Govt sets challenges for $7.5m BRII round

Joseph Brookes
Senior Reporter

The latest round of the federal government’s innovation challenge program for startups and small to medium business launched on Monday, offering up to $7.5 million through a staged process for renewables and low emission solutions.

The new renewables and low emissions round of the Business Research and Innovation Initiative (BRII) has set specific challenges for commercial fishing, safe drinking water for remote communities and alternative packaging for wine.

The BRII offers up to $100,000 to successful applicants to develop and test their solutions over three months, before a shortlisting process for additional grants up to $1 million to develop a prototype or proof of concept.


The program has provided 115 grants, totaling more than $37 million in funding in previous rounds, and is billed as a way of stimulating startups and SMEs. The Albanese government said it has narrowed the focus of the BRII to align with its National Reconstruction Fund and legislated net zero commitments.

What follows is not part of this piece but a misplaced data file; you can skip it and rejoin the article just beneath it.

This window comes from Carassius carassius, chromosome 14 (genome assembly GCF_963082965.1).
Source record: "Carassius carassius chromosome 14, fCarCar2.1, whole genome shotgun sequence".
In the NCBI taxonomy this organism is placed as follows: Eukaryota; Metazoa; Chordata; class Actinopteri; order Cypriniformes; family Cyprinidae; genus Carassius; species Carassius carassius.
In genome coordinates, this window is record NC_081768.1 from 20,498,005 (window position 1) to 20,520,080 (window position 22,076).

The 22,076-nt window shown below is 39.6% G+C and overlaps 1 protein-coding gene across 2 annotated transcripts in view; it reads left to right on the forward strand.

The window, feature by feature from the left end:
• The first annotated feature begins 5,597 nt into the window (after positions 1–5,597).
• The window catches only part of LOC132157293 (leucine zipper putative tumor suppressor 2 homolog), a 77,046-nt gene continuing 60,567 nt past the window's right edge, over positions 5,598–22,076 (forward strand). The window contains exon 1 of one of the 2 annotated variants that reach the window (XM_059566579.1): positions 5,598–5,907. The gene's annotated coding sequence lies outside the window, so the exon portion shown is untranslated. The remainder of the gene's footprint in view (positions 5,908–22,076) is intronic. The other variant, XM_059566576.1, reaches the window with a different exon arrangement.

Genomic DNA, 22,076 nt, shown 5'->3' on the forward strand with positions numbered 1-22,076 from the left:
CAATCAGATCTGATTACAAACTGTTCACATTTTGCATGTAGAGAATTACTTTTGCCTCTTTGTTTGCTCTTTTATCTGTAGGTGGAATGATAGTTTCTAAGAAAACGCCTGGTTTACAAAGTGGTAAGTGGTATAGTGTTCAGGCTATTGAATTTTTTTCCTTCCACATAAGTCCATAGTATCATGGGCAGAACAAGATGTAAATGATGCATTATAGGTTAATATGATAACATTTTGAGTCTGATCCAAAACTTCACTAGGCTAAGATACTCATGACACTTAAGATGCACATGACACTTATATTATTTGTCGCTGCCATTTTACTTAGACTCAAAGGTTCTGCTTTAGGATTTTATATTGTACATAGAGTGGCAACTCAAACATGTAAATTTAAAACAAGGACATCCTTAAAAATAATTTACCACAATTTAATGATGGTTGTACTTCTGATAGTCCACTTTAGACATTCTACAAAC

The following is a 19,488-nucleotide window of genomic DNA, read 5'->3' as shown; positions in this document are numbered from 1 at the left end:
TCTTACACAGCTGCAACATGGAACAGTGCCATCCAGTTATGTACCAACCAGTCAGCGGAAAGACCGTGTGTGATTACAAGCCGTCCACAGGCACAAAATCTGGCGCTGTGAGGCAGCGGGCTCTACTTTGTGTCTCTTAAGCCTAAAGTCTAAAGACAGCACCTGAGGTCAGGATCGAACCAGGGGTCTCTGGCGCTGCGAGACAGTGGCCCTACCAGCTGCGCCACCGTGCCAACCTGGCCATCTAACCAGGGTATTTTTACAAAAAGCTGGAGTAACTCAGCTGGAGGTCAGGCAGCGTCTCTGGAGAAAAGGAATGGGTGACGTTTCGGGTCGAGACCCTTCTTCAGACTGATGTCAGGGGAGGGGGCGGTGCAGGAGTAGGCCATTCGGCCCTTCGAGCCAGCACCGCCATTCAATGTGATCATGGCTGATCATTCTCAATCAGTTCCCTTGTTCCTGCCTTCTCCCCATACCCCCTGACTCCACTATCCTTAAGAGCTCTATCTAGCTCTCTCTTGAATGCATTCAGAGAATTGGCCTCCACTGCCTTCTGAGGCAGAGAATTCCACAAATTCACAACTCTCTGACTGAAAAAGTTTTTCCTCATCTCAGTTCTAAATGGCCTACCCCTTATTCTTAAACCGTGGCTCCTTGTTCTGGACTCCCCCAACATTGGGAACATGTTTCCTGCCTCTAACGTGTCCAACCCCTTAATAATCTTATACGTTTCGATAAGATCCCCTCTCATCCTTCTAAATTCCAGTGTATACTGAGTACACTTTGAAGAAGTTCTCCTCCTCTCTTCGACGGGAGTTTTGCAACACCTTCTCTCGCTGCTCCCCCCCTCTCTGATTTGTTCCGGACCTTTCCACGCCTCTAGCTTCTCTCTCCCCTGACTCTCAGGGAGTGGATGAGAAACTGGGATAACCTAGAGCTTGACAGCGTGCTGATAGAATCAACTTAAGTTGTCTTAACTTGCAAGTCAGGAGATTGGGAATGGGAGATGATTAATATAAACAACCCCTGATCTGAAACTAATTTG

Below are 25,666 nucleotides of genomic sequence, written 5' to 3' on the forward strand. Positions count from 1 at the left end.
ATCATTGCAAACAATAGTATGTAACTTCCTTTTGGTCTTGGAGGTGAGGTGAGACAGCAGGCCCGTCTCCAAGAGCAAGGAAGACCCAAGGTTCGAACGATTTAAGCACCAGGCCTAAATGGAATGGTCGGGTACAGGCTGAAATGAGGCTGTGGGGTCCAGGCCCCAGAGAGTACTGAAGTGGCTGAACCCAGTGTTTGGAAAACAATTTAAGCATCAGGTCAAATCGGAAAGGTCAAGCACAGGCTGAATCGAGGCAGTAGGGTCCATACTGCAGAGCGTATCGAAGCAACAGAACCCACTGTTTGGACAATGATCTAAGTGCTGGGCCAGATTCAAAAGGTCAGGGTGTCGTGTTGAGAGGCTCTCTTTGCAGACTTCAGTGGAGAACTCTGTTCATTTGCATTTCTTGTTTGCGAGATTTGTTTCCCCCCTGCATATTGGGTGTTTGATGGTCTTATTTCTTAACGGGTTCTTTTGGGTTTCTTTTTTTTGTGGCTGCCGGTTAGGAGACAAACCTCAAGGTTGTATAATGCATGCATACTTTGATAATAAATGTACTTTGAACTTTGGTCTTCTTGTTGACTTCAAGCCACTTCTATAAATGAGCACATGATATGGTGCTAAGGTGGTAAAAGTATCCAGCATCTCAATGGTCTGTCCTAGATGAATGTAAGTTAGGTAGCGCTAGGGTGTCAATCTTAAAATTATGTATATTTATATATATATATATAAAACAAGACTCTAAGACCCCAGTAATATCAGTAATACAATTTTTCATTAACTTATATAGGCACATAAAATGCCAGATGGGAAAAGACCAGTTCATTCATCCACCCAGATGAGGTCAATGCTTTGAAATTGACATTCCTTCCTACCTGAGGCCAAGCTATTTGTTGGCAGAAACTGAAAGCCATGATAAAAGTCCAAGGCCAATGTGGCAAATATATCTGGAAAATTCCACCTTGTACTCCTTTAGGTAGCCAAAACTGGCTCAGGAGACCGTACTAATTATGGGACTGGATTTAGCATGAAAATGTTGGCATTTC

“We want to challenge small and medium businesses to make a strong contribution to Australia’s circular economy,” Industry and Science minister Ed Husic said on Monday.

“These grants are an opportunity to bring Australian know-how to solve some of our most pressing economic and social issues, including renewables and low emission practices.”

The three new challenges are:

  • Increasing energy efficiency of commercial fishing operations.
  • Powering safe drinking water for Australian First Nations remote communities.
  • Alternative packaging for premium Australian wine.

Applications are open until April 3.

Modelled on similar program in the US and UK, Australia’s BRII was announced as part of the National Innovation and Science Agenda in 2015. But unlike the foreign versions, government investment in the program has been modest.

The program was allocated almost $11 million this financial year in the last budget but will drop to less than $500,000 next year. It then climbs to $7 million and $3.5 million over the forward estimates remaining years.

“I look forward to seeing our small business community rise to the challenge and offer up practical solutions help us reach Net Zero,” Mr Husic said.

Do you know more? Contact James Riley via Email.

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